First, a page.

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Judge Orders Richmond's Robert E. Lee Statue Can Be Removed

The Robert E. Lee statue on Richmond's Monument Avenue is seen here during a violin vigil to remember Elijah McClain in July.
The Robert E. Lee statue on Richmond's Monument Avenue is seen here during a violin vigil to remember Elijah McClain in July.

A Virginia judge has ruled that Richmond's statue of Confederate Gen. Robert E. Lee can be removed under the governor's order. The statue, which stands 60 feet high, is the only Confederate statue still standing on the city's Monument Avenue after others were toppled by protesters or removed by the city.

Judge W. Reilly Marchant's ruling came Tuesday evening, following testimony in the case a week earlier.

The lawsuit was brought by a group of Richmond residents who live near the statue after Gov. Ralph Northam ordered the statue removed in June. The order has been mired in legal battles since, and injunctions have prevented its removal.

As member station VPM's Whittney Evans reported, the plaintiffs argued that the statue's removal would "degrade" the district and lower their property values.

A spokesperson for Attorney General Mark Herring called the statue a "divisive, antiquated relic."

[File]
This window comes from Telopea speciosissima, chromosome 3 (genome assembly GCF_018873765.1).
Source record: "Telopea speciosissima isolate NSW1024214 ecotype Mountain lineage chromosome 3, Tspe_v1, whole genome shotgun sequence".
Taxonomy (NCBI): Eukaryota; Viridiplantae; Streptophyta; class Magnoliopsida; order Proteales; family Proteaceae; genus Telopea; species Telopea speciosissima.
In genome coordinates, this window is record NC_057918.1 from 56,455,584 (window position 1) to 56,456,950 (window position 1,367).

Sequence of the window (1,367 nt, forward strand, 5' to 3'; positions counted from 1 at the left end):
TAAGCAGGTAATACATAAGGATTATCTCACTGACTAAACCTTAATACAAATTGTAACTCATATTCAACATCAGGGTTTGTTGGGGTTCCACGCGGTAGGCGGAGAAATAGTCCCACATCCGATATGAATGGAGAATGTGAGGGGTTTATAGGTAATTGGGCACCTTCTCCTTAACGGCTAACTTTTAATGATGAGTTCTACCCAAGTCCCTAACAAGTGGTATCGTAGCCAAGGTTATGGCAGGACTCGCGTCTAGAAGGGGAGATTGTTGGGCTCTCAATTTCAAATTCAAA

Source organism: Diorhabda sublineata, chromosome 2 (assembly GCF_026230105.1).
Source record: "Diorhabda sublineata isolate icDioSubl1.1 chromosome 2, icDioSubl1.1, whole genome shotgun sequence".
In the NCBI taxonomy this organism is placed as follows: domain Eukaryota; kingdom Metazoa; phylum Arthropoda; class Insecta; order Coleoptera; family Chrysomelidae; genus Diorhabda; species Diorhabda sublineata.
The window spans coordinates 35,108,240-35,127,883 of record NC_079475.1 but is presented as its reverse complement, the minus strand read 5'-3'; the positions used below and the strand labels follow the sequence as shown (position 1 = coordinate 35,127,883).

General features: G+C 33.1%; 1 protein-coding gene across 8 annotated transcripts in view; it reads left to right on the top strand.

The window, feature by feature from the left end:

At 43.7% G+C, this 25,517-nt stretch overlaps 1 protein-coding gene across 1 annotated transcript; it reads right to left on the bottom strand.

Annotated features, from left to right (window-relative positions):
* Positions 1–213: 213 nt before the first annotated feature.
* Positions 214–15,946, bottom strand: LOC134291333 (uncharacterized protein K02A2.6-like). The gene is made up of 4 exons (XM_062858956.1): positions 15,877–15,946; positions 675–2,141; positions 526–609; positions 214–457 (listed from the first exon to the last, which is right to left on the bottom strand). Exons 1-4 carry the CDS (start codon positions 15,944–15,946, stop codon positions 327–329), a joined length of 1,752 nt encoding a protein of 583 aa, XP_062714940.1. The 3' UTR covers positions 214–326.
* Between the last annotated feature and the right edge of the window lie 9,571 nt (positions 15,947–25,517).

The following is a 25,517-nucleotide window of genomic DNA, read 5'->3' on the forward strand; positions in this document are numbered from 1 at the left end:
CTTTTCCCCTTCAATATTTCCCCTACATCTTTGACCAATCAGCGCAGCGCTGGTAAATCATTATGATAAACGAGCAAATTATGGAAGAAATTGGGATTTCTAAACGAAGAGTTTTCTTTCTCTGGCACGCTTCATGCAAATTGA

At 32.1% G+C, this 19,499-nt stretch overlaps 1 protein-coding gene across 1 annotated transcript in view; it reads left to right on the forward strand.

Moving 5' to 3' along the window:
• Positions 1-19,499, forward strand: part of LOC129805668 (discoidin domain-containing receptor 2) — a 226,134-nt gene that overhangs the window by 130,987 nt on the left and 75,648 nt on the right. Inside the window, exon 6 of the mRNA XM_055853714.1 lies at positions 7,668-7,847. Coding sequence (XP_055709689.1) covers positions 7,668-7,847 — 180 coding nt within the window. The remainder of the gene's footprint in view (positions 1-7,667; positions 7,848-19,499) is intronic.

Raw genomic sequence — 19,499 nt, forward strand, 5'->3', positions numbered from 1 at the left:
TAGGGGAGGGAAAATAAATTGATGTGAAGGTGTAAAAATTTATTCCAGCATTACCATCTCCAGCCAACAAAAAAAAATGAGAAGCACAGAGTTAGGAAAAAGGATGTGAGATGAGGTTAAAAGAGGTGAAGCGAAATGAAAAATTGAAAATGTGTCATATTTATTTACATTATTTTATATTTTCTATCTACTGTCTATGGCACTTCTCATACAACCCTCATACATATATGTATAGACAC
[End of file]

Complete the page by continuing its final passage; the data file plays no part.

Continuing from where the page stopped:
Witnesses for the plaintiffs included an archivist for the United Daughters of the Confederacy and the president the American Civil War Museum in Richmond.

In recent months, other statues on the city's Monument Avenue have either been toppled by protestors or removed by the authorities. The statue of Jefferson Davis was toppled in June, as was a statue of Christopher Columbus in another part of the city. In July, Richmond Mayor Levar Stoney had the statue of Stonewall Jackson removed from the avenue.

Meanwhile, the Lee statue has taken on a new life as an icon of resistance and transformation.

The statue of Lee on horseback was erected in 1890 in the former capital of the Confederacy. The statue itself is 21 feet high, on a pedestal almost twice as tall.

In June, Gov. Northam explained why he was ordering the statue to be removed from the pedestal:

"Think about the message this sends to people coming from around the world to visit the capital city of one of the largest states in the country. Or to young children. What do you say when a six-year-old African American little girl looks you in the eye, and says: What does this big statue mean? Why is it here?

"When a young child looks up and sees something that big and prominent, she knows that it's important. And when it's the biggest thing around, it sends a clear message: This is what we value the most. But that's just not true anymore."

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